…Never have I conceived of such a continuous, rushing hailstorm of shot, shell & musketry as fell around & among us for hours together. We, who escaped, are constantly wondering how we could possibly have come out of the action alive. The words I used just now; “we, who escaped”, have a sad, sad sound to us; for we know not yet who are to be included in that category, & are filled with terrible anxieties as to the fate of dear friends. I must trace now to you my own course through the action, which I can or ought to do clearly enough, since, I was cool & confident from first to last, knowing where my trust was placed, that no real harm could befal me & that there was a duty before me which I must perform at every hazard. All of our men behaved gallantly, though few were free from excitement….I entreated the Captain to let me advance alone near enough to the ranks of those who were firing upon us to ascertain whether they were Federals or Confederate. But the Captain would not consent, & wished to go himself; this, however, Col. Hampton would not permit. Seeing, I could do nothing there, I attempted to persuade our men not to dodge, satisfied that we could never keep orderly ranks as long as the men persisted in dodging. But all my efforts in this line were unavailing; the men were fearless, & advanced undauntedly enough; but, I suppose, they thought dodging was a “help”, anyhow, to escape from the balls. Iredell Jones, & the officers kept erect; & neither they nor I were any the worse for it….I was the first who fell. I had put on my spectacles, taken good aim & fired my first shot. As I was in the act of re-loading, a rifle-ball struck me in the head, a little above the forehead; & the violence of the concussion felled me to the earth immediately. I drew off my spectacles & flung them aside; & not believing my wound a bad one, as it was not painful, I attempted to reload. But the blood was gushing over my face & blinding my eyes; & I found it impossible to do so. I knew pretty well the extent of my wound, as I had probed it with my finger as I fell; & as the gash seemed to be a deep one, I feared faintness would ensue from loss of blood, especially as there was a large puddle of it where I first lay. So, I put aside my gun for a while, & put my white handkerchief inside my hat upon the wound & tied my silk one around the hat. By the time I had finished these precautions, the company were in retreat; & with Jones & a few others I made my way to the clump of trees, whence we had advanced. Here protected by the trees & squatted down, these few detached from the company continued the fire. Jones having given me some water from his canteen, & my eye being by this time wiped pretty dry of the blood, I again attempted to re-load. But before I could do so, a ball from the enemy shattered my rifle to pieces. I now made the best of my way to the shelter of the house on the hill, the shell & shot of the enemy ploughing up the ground at every step I took, & the musketry rattling like hail around me. I lay behind the house quite exhausted, & much pained by the sight of some of my comrades badly wounded. Dr. Taylor examined my wound here, & charged me to use all my strength to reach the Hospital…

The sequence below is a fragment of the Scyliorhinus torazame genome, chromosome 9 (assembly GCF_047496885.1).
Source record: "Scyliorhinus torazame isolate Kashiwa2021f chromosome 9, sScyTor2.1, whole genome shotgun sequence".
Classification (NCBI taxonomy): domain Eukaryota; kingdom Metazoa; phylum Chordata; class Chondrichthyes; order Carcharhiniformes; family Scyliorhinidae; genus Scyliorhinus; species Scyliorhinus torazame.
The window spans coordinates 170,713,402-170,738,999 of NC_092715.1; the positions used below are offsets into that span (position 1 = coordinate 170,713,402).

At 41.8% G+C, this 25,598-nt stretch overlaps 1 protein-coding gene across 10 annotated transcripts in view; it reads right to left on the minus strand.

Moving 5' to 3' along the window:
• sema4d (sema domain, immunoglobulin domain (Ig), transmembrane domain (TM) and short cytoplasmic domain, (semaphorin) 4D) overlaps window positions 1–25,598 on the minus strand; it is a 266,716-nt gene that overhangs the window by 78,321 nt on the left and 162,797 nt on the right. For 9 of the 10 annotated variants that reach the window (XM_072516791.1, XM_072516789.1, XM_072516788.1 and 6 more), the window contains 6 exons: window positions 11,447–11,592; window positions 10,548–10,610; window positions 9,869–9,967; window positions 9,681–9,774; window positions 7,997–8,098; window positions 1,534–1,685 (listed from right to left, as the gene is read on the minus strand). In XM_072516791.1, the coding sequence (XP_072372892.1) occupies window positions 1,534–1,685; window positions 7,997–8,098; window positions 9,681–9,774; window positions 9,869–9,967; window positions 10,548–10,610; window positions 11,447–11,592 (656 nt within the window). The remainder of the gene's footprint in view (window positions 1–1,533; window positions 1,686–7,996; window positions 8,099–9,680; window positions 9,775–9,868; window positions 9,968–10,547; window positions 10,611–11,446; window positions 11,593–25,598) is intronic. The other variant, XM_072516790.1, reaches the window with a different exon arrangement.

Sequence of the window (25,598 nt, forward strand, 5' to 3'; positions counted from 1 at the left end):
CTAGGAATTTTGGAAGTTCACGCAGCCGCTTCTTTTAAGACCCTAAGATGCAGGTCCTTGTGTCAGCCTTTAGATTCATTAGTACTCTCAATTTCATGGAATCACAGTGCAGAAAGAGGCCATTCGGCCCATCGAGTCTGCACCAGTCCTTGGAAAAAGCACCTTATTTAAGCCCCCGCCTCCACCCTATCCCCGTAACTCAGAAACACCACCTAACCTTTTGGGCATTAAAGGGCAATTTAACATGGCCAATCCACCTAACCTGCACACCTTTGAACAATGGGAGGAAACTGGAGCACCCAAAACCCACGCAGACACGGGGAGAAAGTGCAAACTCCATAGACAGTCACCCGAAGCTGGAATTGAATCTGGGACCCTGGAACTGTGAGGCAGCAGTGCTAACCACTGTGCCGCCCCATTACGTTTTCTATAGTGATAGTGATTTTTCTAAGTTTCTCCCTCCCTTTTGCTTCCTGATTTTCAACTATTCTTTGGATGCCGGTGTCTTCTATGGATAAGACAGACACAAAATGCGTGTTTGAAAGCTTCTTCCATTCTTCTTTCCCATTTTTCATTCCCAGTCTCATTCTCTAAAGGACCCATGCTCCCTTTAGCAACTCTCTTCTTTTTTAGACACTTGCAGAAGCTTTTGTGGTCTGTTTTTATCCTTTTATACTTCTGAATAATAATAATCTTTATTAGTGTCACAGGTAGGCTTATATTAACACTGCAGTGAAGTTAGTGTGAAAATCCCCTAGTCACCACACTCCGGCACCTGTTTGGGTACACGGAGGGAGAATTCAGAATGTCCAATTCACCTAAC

Hutson led a remarkable postwar life. He was admitted to the bar, but eschewing the practice he taught throughout the South, including at the University of Mississippi, Louisiana State University, and Texas A &M. His subjects included Greek, metaphysics, moral philosophy, history, and modern languages. He also authored numerous books on civilization and languages. After his teaching career ended, he settled in New Orleans and took up painting. Though his trained artist daughter offered to teach him the basics, he insisted on an amateur’s approach. In 1917, at the age of 77, his works were first shown publicly, in New York City. His first one-man show came in 1931, at 91. He gained a solid national reputation, though his landscape artwork is hard to categorize. He lived to be 95.
The son of an Alabama physician/planter, John Pelham resigned from the U.S. Military Academy on April 22, 1861, just two weeks before his pending graduation. The 22-year-old lieutenant arrived at Manassas with elements ofJoe Johnston’s Army of the Shenandoah the night before the battle, and found himself in command of four six-pounder guns of the Wise Artillery due to the absence of its captain. Two days after the battle, he wrestled with his conflicting emotions, shared his surprising introspection, and rationalized the necessity of his actions in a letter to his father at home in Alabama, which was published in the August 8 edition of the _ Jacksonville Republican ._